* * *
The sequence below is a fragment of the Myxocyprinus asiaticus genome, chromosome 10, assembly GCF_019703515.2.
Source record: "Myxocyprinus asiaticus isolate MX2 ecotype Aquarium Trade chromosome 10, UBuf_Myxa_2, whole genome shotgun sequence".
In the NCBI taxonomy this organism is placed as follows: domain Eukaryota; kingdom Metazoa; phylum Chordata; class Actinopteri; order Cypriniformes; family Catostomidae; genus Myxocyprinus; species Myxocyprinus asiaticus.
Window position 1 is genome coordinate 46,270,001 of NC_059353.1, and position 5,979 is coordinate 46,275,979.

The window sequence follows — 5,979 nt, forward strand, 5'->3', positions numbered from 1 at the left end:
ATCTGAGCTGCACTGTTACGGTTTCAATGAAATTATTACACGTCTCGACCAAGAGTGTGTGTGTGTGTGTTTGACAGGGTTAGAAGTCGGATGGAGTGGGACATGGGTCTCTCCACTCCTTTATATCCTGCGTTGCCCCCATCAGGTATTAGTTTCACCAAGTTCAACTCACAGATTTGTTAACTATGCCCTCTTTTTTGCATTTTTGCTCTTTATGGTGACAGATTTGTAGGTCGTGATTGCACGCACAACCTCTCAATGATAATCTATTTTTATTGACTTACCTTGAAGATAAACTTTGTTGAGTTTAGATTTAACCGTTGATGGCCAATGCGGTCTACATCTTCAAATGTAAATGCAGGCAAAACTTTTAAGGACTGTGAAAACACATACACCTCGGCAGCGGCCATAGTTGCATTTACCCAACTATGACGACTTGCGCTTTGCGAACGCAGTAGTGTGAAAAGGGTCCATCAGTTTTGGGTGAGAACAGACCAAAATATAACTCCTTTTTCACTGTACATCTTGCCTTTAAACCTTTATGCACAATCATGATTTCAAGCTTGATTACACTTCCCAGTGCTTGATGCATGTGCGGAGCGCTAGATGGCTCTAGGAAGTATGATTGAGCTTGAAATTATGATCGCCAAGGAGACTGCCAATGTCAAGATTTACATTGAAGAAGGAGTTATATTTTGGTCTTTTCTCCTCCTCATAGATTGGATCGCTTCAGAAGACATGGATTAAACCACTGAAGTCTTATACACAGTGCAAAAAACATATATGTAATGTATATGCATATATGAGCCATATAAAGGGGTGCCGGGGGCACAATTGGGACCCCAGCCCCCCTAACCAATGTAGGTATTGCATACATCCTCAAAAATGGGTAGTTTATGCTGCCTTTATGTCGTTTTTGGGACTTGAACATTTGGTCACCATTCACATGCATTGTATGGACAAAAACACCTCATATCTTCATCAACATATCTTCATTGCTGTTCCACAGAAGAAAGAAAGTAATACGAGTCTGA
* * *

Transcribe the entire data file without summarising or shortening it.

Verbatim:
The sequence below is a fragment of the Myxocyprinus asiaticus genome, chromosome 10, assembly GCF_019703515.2.
Source record: "Myxocyprinus asiaticus isolate MX2 ecotype Aquarium Trade chromosome 10, UBuf_Myxa_2, whole genome shotgun sequence".
In the NCBI taxonomy this organism is placed as follows: domain Eukaryota; kingdom Metazoa; phylum Chordata; class Actinopteri; order Cypriniformes; family Catostomidae; genus Myxocyprinus; species Myxocyprinus asiaticus.
Window position 1 is genome coordinate 46,270,001 of NC_059353.1, and position 5,979 is coordinate 46,275,979.

The window sequence follows — 5,979 nt, forward strand, 5'->3', positions numbered from 1 at the left end:
ATCTGAGCTGCACTGTTACGGTTTCAATGAAATTATTACACGTCTCGACCAAGAGTGTGTGTGTGTGTGTTTGACAGGGTTAGAAGTCGGATGGAGTGGGACATGGGTCTCTCCACTCCTTTATATCCTGCGTTGCCCCCATCAGGTATTAGTTTCACCAAGTTCAACTCACAGATTTGTTAACTATGCCCTCTTTTTTGCATTTTTGCTCTTTATGGTGACAGATTTGTAGGTCGTGATTGCACGCACAACCTCTCAATGATAATCTATTTTTATTGACTTACCTTGAAGATAAACTTTGTTGAGTTTAGATTTAACCGTTGATGGCCAATGCGGTCTACATCTTCAAATGTAAATGCAGGCAAAACTTTTAAGGACTGTGAAAACACATACACCTCGGCAGCGGCCATAGTTGCATTTACCCAACTATGACGACTTGCGCTTTGCGAACGCAGTAGTGTGAAAAGGGTCCATCAGTTTTGGGTGAGAACAGACCAAAATATAACTCCTTTTTCACTGTACATCTTGCCTTTAAACCTTTATGCACAATCATGATTTCAAGCTTGATTACACTTCCCAGTGCTTGATGCATGTGCGGAGCGCTAGATGGCTCTAGGAAGTATGATTGAGCTTGAAATTATGATCGCCAAGGAGACTGCCAATGTCAAGATTTACATTGAAGAAGGAGTTATATTTTGGTCTTTTCTCCTCCTCATAGATTGGATCGCTTCAGAAGACATGGATTAAACCACTGAAGTCTTATACACAGTGCAAAAAACATATATGTAATGTATATGCATATATGAGCCATATAAAGGGGTGCCGGGGGCACAATTGGGACCCCAGCCCCCCTAACCAATGTAGGTATTGCATACATCCTCAAAAATGGGTAGTTTATGCTGCCTTTATGTCGTTTTTGGGACTTGAACATTTGGTCACCATTCACATGCATTGTATGGACAAAAACACCTCATATCTTCATCAACATATCTTCATTGCTGTTCCACAGAAGAAAGAAAGTAATACGAGTCTGA